Airport battle gets underway
IT was a day of dogfights before the major skirmishes begin in the three-month battle which will decide the future of the region's biggest airport.Objectors clashed with BAA, owners of Stansted, as each side opened its case at the public inquiry yesterday which will decide whether the Essex terminal will be allowed to handle a further ten million passengers a year.
By Richard Cornwell
IT was a day of dogfights before the major skirmishes begin in the three-month battle which will decide the future of the region's biggest airport.
Objectors clashed with BAA, owners of Stansted, as each side opened its case at the public inquiry yesterday which will decide whether the Essex terminal will be allowed to handle a further ten million passengers a year.
It will mean the number of flights on the current runway being increased from 241,000 to a maximum 264,000 a year. BAA says this will mean around 35 million passengers using the airport by 2015.
Opponents claim it will have a “catastrophic” impact on the environment, while supporters say it is in line with government policy.
BAA said the expansion was essential to the economy and some people wanted the benefits associated with aviation without having to live near a runway.
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Michael Humphries QC, representing BAA, said: “As a generality it can be said people like the benefits that infrastructure brings but often do not like to be near to such infrastructure.
“People expect their lights to come on when they turn the switch on the wall but don't like living near power stations. They want their gas central heating to work in the winter but do not like living near gas storage or distribution facilities.
“The list goes on and includes road, rail and airport infrastructure.”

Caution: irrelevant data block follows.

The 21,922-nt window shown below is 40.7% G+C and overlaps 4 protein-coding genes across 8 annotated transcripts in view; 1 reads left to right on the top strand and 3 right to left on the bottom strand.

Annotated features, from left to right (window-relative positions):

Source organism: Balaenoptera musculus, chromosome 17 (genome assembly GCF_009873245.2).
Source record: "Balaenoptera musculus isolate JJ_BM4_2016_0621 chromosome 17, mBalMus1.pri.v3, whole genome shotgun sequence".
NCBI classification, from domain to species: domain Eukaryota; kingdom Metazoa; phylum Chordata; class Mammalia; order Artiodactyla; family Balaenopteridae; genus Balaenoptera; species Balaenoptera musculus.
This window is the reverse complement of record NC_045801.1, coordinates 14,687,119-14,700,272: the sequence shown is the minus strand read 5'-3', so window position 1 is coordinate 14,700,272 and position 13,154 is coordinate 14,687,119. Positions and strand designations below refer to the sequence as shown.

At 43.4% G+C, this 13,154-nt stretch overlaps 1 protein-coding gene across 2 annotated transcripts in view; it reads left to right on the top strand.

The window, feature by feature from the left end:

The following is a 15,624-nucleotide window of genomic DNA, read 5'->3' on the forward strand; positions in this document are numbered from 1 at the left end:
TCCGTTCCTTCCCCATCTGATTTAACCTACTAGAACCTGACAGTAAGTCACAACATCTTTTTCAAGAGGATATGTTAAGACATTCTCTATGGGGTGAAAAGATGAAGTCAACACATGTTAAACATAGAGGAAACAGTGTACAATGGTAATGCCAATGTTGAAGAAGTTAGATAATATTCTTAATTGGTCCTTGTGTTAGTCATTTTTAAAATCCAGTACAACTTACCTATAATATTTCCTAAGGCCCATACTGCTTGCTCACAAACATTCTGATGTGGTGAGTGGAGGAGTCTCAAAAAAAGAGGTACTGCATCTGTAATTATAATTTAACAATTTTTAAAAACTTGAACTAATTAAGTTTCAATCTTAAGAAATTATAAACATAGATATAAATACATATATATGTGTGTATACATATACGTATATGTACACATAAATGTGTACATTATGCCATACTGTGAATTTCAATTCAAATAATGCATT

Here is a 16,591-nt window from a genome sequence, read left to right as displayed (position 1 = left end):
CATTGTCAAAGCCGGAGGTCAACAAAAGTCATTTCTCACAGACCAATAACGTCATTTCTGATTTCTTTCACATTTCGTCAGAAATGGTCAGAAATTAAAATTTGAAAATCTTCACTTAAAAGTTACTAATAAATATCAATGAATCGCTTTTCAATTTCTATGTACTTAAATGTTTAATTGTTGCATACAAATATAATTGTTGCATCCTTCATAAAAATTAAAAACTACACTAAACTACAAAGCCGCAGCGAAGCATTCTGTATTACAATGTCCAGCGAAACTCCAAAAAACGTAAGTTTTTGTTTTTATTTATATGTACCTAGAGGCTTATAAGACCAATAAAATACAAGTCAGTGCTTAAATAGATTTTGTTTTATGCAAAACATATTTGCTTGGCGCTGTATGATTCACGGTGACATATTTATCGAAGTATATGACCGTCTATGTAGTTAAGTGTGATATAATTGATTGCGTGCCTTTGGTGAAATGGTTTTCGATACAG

During his opening address at the inquiry held at the airport's Endeavour House he said that the plans to increase the capacity of the airport were in line with government policy.
Thomas Hill, for Uttlesford District Council, Essex and Hertfordshire county councils, highlighted the “many and varied” negative impacts of the scheme that BAA were in “denial” over and said air quality, noise levels and impact on the countryside had not been properly considered.
Paul Stinchcombe, for Stop Stansted Expansion, said claims the development would be an “environmental catastrophe”.
“Global warming is a threat of such gravity that we must make decisions now to dramatically reduce emissions, not increase them incrementally,” he said.
Growth of Stansted will mean hundreds more flights a week going over parts of Suffolk.
The Evening Star's Air Fair campaign has been highlighting the large growth in air traffic over the county - particularly the Ipswich and Felixstowe area - over the past few years, following changes to increase the capacity of the airspace.
Is the noise from aircraft over Suffolk getting worse? Write to Your Letters, Evening Star, 30 Lower Brook Street, Ipswich, IP4 1AN, or e-mail EveningStarLetters@eveningstar.co.uk